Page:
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4 Risks Related To ARA Hospitality Trust’s IPO

ARA Asset Management, also known as ARA, has launched its new initial public offering (IPO) called ARA Hospitality Trust, and I had written about this real estate investment trust (REIT) in an article a while ago. The REIT starts trading on 9 May (Thursday) at 2 p.m.

Apart from discussing the key highlights and investment merits, no discussion would be complete if the risks are not covered, as these may either make or break an investment. Here are four key risks relating to this upcoming IPO which investors need to take note of.

1. Short-term “rentals”

For REITs, their main draw is in securing recurring and regular revenue from tenants so as to be able to pay out 90% of their earnings as a dividend to unitholders. Depending on the type of property involved, leases may range from as short as six months (for retail) to as long as three years (industrial or commercial). However, for hotels, the “rentals” are significantly shorter as most people stay for just a few days or at most up to a week.

This is a significant risk for the REIT as they are unable to “lock in” their rentals due to the constant flow of people in and out of the hotels. Predictability is thus greatly reduced and the hotels need to also constantly spend on marketing, advertising and promotion in order to entice people to book a room with them.

2. B2C model for the REIT

Another notable risk for the REIT is that it deals mainly with individuals, in what is known as a Business-to-Consumer (B2C) model. Granted, some of these individuals may be corporate clients but it may only form a small proportion of the total guests staying in the hotel at any point in time. For REITs which deal with commercial or industrial properties, their tenants are usually corporations and the REIT operates on a Business-to-Business (B2B) business model.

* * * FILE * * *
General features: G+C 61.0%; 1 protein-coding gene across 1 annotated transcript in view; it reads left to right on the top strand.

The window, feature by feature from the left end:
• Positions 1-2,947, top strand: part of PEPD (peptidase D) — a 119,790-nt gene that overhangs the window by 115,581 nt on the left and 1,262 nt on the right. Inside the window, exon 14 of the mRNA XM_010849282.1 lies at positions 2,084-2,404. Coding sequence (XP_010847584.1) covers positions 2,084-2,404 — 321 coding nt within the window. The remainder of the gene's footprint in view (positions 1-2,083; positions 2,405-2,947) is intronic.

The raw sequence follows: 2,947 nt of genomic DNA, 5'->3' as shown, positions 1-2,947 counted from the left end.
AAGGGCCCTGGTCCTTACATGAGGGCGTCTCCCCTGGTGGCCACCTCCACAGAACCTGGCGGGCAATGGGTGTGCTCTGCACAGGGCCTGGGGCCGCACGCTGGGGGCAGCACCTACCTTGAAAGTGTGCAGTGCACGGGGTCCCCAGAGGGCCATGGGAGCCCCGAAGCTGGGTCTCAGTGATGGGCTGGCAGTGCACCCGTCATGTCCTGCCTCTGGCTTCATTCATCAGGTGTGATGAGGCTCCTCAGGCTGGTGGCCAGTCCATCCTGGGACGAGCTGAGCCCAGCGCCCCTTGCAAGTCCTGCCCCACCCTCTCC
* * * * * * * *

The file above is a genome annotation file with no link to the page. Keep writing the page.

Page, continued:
The problem with a B2C model is that individuals are much more sensitive to economic conditions as compared to companies. If there is a sharp economic downturn, many people may hold back on spending and holidays as their jobs may get cut, or salaries slashed. This behaviour would directly negatively impact the REIT as they are in the business of managing hotel properties.

3. Hyatt’s brand name

A third risk is that all the hotels within the REIT’s portfolio are Hyatt-branded. This is known as concentration risk as any reputational hit to the Hyatt brand would result in a decline in demand for Hyatt hotel stays. Without having a large stable of hotel brands within its portfolio, the REIT would not be able to mitigate any revenue decline if there is a boycott of Hyatt-branded hotels for whatever reason.

4. Aimbridge as hotel manager

The last risk is that of Aimbridge as a hotel manager for the REIT’s portfolio of hotels. Though Aimbridge is large and renowned as a hotel manager in the US, it is still considered a third-party to ARA. To illustrate this point, if we look at other hospitality trusts listed on the SGX, they are usually managed by the REIT sponsor themselves rather than through a third-party.

An example is Ascendas Hospitality Trust (SGX: Q1P), which is managed by Ascendas Hospitality Fund Management Pte Ltd and Ascendas Hospitality Trust Management Pte Ltd, both of which are wholly-owned subsidiaries of Ascendas Limited. Another example is Frasers Hospitality Trust (SGX: ACV), which is managed by both Frasers Hospitality Asset Management Pte Ltd and Frasers Hospitality Trust Management Pte Ltd. Both these companies are wholly-owned subsidiaries of Frasers Property Limited (SGX: TQ5), which is the sponsor for the REIT.

The Foolish takeaway

Investors should note the four key risks above before deciding to invest in this REIT. Although this may be the first REIT to focus exclusively on US-based hotel assets and is also backed by a strong sponsor (ARA), investors need to be mindful of the risks relating to this asset class and decide accordingly.

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The information provided is for general information purposes only and is not intended to be personalized investment or financial advice. Motley Fool Singapore contributor Royston Yang does not own shares in any of the companies mentioned.